LITTLETON Stud owner Jeff Smith has been associated with some top-class fillies, including the brilliant Lochsong who completed the unique treble of the Stewards’ Cup, Portland Handicap and Ayr Gold Cup in the space of 53 days in 1992 before establishing herself at the highest level with three Group 1 victories.

Arabian Queen, who also sported Smith’s familiar purple and light blue silks, shocked the racing world when becoming the first horse to beat Golden Horn in the Juddmonte International Stakes at York eight years ago.

The daughter of Dubawi was sent off 50/1 under Silvestre De Sousa as she edged out the Epsom Derby and Coral Eclipse winner by a neck.

To date, the former David Elsworth-trained filly has produced four individual winners including the Northumberland Plate runner-up Spirit Mixer.

However, the pick of her crop may prove to be stablemate See The Fire who transferred her ‘exceptional’ homework to the track proper on the July course at Newmarket last Saturday.


A filly by Sea The Stars, she lined up in a seven-furlong fillies’ ‘newcomers’ event and, having raced handily, she only had to be pushed out to beat Richard Hannon’s Heartfullofstars by a length and a half.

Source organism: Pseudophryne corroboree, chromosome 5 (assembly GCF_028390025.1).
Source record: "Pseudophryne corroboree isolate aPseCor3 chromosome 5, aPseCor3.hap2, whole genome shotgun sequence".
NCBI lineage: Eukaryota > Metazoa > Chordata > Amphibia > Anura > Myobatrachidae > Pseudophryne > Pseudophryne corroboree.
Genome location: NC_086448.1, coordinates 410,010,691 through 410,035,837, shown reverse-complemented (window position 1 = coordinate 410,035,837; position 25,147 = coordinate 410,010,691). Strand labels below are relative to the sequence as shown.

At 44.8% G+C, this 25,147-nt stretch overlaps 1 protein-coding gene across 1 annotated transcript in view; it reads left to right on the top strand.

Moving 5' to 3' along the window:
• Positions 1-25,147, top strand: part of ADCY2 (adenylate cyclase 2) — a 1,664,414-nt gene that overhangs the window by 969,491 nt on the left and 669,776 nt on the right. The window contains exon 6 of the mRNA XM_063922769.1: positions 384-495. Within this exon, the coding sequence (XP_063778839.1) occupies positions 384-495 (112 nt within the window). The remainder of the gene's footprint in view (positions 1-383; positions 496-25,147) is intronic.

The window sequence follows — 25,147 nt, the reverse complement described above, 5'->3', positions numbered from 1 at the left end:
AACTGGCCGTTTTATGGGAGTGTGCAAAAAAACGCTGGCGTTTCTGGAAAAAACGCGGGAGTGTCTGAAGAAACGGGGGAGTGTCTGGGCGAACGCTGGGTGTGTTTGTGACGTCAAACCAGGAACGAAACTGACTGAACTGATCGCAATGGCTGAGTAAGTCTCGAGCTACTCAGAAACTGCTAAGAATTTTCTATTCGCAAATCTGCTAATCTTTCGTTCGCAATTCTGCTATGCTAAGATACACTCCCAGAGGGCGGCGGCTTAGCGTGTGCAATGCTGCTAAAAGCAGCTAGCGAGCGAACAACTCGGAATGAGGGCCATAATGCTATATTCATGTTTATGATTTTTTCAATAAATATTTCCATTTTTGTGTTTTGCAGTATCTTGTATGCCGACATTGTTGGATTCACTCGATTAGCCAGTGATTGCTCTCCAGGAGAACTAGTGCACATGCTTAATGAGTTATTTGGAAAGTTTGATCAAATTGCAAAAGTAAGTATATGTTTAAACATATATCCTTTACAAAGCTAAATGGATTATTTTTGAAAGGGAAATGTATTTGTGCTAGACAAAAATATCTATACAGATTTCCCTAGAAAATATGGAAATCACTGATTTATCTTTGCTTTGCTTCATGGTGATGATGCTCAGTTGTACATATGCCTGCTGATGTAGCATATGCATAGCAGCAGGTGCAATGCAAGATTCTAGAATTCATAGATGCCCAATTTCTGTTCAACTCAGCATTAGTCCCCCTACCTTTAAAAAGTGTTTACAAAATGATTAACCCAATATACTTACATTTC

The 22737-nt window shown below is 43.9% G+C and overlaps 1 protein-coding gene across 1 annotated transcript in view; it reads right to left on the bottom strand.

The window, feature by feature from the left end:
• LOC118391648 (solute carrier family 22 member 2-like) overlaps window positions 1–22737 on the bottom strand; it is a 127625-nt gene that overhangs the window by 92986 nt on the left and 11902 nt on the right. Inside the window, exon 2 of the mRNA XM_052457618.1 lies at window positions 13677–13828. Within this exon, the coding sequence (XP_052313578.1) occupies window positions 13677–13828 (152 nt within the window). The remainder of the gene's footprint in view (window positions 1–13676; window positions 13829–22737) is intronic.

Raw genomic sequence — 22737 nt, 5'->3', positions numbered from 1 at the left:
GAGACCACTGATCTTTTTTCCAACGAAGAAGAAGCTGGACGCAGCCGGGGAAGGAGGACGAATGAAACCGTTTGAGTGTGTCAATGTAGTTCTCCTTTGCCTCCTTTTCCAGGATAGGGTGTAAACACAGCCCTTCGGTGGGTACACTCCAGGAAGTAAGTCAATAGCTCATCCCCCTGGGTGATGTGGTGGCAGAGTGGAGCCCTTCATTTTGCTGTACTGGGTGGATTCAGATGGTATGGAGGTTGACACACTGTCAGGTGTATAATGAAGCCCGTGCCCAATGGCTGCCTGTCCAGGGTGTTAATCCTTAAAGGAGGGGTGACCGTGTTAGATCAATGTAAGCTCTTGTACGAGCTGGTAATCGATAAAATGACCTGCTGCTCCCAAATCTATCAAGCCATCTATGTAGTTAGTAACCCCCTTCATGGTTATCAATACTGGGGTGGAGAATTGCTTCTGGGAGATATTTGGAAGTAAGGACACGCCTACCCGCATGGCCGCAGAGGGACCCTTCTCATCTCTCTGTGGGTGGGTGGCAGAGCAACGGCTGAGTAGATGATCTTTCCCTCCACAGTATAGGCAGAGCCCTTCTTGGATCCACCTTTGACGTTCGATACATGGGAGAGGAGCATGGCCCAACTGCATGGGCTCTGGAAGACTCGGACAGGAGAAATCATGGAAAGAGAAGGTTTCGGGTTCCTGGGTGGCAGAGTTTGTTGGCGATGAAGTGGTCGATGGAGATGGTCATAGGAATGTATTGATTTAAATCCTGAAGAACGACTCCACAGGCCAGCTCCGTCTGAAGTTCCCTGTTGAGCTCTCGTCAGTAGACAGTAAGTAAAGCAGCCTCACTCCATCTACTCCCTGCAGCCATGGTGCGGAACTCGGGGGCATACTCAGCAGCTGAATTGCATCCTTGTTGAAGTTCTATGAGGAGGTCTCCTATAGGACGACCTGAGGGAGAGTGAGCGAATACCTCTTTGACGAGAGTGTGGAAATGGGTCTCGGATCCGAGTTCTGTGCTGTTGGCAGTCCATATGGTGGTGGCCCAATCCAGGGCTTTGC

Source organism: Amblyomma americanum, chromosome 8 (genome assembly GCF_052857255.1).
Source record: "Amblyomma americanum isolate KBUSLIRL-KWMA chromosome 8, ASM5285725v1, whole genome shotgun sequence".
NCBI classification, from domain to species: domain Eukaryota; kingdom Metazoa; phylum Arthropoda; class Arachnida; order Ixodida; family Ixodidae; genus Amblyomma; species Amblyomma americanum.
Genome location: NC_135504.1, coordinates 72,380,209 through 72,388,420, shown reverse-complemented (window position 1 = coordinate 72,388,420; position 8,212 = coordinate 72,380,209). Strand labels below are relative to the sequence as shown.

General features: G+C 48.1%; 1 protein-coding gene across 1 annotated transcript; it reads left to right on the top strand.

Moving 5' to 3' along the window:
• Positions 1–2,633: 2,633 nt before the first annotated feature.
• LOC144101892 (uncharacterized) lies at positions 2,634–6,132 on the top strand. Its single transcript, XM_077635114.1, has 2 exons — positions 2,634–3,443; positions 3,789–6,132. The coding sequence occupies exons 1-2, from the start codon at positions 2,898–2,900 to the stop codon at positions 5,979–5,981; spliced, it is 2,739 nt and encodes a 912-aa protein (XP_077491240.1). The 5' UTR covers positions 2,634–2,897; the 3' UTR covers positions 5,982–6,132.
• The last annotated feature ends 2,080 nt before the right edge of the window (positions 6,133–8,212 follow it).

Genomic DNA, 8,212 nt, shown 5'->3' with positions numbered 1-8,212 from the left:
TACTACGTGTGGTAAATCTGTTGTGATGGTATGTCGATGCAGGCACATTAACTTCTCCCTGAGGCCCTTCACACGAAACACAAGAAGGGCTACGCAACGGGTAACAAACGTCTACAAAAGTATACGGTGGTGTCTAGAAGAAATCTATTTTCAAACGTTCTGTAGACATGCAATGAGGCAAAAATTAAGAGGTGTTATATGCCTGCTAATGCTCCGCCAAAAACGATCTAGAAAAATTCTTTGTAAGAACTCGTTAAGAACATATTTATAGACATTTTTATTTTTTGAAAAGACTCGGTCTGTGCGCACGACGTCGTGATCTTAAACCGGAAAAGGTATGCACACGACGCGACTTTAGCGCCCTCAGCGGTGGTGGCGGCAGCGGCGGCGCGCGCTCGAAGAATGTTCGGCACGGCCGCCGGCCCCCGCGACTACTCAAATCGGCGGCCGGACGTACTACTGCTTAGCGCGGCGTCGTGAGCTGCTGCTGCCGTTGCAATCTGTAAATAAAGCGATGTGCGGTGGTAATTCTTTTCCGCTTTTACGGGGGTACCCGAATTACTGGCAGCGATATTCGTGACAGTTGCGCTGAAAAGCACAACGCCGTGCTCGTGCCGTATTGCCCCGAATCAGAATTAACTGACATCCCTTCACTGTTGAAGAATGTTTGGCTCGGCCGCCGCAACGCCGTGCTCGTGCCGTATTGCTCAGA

With a field full of debutantes, time will tell what the form amounts to, but she evidently arrived from Kingsclere with a lofty reputation and, given the fact Jeff Smith is never afraid to plunge his charges into the deep end, don’t be surprised if a pattern race is next.

If connections elect to take that route, the options include the Group 3 Prestige Stakes at Goodwood next Saturday. If upped to a mile, then the Group 2 May Hill Stakes at Doncaster (September 14th) is an obvious target.

Should Smith and Balding decide to remain low key, then there is a £30,000 fillies’ novice stakes over a mile at Ascot (September 8th) or a seven-furlong conditions stakes for fillies at Newbury (September 22nd).

The Group 2 Rockfel Stakes (29th September) and Group 1 Fillies’ Mile (October 13th) – both on the Rowley Mile – are also likely to be on See The Fire’s radar later on.

Four times Group 1 winner Alcohol Free was the last top-notcher Andrew Balding trained for Jeff Smith and the pair may have unearthed another.